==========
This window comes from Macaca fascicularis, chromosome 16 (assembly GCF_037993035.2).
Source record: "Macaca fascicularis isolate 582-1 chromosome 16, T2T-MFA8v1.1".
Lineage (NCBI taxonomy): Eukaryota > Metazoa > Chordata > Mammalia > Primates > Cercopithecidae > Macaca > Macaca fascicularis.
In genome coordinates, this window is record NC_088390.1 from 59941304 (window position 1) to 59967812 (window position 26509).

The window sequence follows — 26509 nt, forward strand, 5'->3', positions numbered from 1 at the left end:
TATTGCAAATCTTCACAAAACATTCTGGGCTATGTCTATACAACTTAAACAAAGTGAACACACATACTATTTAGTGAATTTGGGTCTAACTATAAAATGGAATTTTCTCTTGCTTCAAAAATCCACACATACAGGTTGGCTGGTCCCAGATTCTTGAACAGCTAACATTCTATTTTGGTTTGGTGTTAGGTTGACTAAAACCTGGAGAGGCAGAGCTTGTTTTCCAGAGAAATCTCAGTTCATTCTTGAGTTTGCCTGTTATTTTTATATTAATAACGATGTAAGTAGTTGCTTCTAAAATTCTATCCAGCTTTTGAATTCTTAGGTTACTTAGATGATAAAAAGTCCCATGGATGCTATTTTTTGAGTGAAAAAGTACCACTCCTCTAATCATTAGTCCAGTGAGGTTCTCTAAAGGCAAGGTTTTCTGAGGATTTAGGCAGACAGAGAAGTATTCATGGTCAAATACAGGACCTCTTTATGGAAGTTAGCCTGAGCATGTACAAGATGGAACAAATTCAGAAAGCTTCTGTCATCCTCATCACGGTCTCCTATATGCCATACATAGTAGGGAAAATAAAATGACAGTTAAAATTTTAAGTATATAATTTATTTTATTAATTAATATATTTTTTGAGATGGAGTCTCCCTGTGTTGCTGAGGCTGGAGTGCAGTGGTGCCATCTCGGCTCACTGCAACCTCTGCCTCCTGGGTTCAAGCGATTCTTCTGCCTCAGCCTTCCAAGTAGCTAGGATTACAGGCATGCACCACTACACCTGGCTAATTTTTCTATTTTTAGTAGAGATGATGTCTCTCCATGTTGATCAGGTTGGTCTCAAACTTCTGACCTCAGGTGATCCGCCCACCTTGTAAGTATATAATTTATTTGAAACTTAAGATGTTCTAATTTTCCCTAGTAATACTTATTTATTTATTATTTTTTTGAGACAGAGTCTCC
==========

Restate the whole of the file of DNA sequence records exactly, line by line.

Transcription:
This window comes from Macaca fascicularis, chromosome 16 (assembly GCF_037993035.2).
Source record: "Macaca fascicularis isolate 582-1 chromosome 16, T2T-MFA8v1.1".
Lineage (NCBI taxonomy): Eukaryota > Metazoa > Chordata > Mammalia > Primates > Cercopithecidae > Macaca > Macaca fascicularis.
In genome coordinates, this window is record NC_088390.1 from 59941304 (window position 1) to 59967812 (window position 26509).

The window sequence follows — 26509 nt, forward strand, 5'->3', positions numbered from 1 at the left end:
TATTGCAAATCTTCACAAAACATTCTGGGCTATGTCTATACAACTTAAACAAAGTGAACACACATACTATTTAGTGAATTTGGGTCTAACTATAAAATGGAATTTTCTCTTGCTTCAAAAATCCACACATACAGGTTGGCTGGTCCCAGATTCTTGAACAGCTAACATTCTATTTTGGTTTGGTGTTAGGTTGACTAAAACCTGGAGAGGCAGAGCTTGTTTTCCAGAGAAATCTCAGTTCATTCTTGAGTTTGCCTGTTATTTTTATATTAATAACGATGTAAGTAGTTGCTTCTAAAATTCTATCCAGCTTTTGAATTCTTAGGTTACTTAGATGATAAAAAGTCCCATGGATGCTATTTTTTGAGTGAAAAAGTACCACTCCTCTAATCATTAGTCCAGTGAGGTTCTCTAAAGGCAAGGTTTTCTGAGGATTTAGGCAGACAGAGAAGTATTCATGGTCAAATACAGGACCTCTTTATGGAAGTTAGCCTGAGCATGTACAAGATGGAACAAATTCAGAAAGCTTCTGTCATCCTCATCACGGTCTCCTATATGCCATACATAGTAGGGAAAATAAAATGACAGTTAAAATTTTAAGTATATAATTTATTTTATTAATTAATATATTTTTTGAGATGGAGTCTCCCTGTGTTGCTGAGGCTGGAGTGCAGTGGTGCCATCTCGGCTCACTGCAACCTCTGCCTCCTGGGTTCAAGCGATTCTTCTGCCTCAGCCTTCCAAGTAGCTAGGATTACAGGCATGCACCACTACACCTGGCTAATTTTTCTATTTTTAGTAGAGATGATGTCTCTCCATGTTGATCAGGTTGGTCTCAAACTTCTGACCTCAGGTGATCCGCCCACCTTGTAAGTATATAATTTATTTGAAACTTAAGATGTTCTAATTTTCCCTAGTAATACTTATTTATTTATTATTTTTTTGAGACAGAGTCTCC